Leading Article: Stop these intruders in our green fields

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The Independent Culture
WHEN IS a green field not a green field? When it is anywhere in Middle England where money can be made. West Berkshire council has torn up its commitment to the environment after Vodafone, Newbury's biggest employer, threatened to leave unless it was given permission to build its new headquarters on a green-field site. This capitulation sets a dreadful precedent for rural England.

Vodafone is not just any company. In 10 years, the mobile phone maker has grown from nothing to being the10th most valuable company in the world. This growth - and the 3,000 jobs that have come with it - has occurred from Vodafone's base in Newbury. Now that Vodafone has acquired America's AirTouch, it has outgrown its scattered premises and the company wants to bring its employees together at one site. Newbury itself has contributed to Vodafone's prosperity. The town's location in the centre of southern England, its transport connections - road, rail and air - and the skilled local workforce have all helped Vodafone's growth. The company might have been damaged if it had moved. However, many cities and towns throughout southern England can match Newbury's conditions. And, with a mere 1.5 per cent unemployment, everyone who wants a job in Newbury has one.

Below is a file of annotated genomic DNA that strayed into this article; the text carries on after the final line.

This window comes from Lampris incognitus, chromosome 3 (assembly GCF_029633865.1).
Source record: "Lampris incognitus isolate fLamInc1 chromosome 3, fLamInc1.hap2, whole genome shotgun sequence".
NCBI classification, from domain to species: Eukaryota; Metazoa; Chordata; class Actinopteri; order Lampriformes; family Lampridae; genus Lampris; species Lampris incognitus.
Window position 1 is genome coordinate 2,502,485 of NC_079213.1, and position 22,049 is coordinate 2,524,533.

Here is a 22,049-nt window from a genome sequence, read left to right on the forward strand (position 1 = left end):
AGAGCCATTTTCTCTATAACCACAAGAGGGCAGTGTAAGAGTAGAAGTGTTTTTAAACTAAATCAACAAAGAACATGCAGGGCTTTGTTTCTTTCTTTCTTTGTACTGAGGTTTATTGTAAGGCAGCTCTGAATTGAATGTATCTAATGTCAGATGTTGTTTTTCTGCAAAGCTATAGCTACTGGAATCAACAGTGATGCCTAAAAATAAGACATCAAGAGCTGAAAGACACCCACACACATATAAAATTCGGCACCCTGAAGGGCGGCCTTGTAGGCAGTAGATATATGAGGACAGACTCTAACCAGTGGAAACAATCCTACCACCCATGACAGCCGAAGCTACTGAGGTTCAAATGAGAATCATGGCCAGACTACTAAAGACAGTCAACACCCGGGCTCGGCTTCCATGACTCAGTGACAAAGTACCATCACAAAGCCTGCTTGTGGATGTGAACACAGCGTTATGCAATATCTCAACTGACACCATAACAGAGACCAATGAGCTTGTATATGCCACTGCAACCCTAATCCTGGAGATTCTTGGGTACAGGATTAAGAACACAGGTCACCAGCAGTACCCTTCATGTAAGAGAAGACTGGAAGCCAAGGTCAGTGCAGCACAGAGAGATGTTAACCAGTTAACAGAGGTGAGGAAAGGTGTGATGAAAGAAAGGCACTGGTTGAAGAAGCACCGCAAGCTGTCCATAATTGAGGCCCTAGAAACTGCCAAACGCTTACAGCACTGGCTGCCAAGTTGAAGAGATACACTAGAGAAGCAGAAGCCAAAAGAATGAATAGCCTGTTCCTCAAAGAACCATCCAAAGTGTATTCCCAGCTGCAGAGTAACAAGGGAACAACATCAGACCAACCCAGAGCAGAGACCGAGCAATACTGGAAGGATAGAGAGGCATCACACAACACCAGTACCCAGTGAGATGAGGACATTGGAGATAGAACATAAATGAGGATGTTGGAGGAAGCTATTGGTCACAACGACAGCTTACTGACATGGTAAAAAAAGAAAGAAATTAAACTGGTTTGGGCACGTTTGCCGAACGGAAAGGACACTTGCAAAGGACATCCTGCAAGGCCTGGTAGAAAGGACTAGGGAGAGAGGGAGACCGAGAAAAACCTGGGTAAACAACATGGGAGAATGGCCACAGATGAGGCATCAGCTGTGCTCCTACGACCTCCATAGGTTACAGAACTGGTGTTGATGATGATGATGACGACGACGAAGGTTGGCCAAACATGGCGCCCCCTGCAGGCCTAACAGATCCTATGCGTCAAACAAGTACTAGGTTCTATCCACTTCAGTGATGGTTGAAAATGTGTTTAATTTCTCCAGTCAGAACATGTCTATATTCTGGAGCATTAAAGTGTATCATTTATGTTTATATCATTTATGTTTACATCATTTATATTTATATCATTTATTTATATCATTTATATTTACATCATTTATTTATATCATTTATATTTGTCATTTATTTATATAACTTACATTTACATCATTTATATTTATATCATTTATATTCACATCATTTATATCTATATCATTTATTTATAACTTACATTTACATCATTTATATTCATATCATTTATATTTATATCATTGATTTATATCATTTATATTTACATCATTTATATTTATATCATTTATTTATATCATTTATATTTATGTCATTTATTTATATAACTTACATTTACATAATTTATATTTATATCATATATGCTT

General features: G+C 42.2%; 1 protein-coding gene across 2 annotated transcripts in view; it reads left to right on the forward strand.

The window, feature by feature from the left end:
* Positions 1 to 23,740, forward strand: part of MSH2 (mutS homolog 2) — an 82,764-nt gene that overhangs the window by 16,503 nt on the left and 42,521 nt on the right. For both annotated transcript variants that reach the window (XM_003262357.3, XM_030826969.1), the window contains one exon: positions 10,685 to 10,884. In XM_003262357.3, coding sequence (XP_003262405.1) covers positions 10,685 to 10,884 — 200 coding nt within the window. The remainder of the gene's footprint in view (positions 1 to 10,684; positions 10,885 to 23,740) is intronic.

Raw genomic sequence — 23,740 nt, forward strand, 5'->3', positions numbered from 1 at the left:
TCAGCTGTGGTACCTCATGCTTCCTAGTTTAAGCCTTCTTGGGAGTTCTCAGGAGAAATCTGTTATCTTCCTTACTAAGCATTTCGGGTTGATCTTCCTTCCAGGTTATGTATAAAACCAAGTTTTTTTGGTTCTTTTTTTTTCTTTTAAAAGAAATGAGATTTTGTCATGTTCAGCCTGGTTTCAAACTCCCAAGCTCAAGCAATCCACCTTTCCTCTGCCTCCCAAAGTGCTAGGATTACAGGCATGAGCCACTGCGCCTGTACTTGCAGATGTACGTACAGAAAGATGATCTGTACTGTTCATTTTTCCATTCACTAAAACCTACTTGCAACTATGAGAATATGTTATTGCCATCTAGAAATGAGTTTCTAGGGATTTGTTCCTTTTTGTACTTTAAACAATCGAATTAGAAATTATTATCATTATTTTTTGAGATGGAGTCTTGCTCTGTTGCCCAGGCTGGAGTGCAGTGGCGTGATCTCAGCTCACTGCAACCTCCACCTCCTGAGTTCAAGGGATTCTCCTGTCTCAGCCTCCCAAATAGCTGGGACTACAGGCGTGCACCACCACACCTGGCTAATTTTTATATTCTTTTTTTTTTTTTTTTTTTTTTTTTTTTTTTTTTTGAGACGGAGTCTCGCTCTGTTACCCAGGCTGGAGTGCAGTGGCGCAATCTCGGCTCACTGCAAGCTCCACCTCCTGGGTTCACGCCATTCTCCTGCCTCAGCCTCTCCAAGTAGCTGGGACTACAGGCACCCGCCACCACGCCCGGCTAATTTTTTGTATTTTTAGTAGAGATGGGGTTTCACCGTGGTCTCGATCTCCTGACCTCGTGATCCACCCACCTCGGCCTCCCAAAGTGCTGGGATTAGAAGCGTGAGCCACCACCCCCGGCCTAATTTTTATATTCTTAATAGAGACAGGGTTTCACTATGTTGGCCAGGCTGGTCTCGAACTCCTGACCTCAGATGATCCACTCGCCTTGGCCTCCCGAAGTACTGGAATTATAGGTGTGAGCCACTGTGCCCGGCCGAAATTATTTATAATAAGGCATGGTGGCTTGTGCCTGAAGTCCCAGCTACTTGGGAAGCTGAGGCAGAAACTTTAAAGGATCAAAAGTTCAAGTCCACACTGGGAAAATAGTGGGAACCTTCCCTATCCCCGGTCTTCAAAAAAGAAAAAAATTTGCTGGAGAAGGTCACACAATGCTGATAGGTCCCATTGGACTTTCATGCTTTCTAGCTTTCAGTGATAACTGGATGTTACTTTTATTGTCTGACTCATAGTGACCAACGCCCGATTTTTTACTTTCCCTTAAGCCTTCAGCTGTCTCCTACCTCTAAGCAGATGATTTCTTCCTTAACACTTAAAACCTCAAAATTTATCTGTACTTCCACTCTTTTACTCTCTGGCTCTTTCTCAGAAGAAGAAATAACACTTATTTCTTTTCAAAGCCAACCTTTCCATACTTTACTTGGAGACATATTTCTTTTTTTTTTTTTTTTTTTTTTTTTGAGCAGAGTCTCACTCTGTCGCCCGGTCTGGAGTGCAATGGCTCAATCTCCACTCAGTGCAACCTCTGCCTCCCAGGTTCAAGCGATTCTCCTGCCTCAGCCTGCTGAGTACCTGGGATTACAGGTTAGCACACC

It is worrying if the countryside cannot be protected even in such favourable circumstances. The equivalent of five cities the size of London have sprawled over England since the Second World War. Conserving the countryside is vital to keep our communities compact enough to encourage public transport, cut car pollution and reduce crime.

Occasionally somebody must suffer for the good of all. This Government has trumpeted its care for the environment. Its mood music needs some passion; John Prescott's department should call in a planning inquiry at once.

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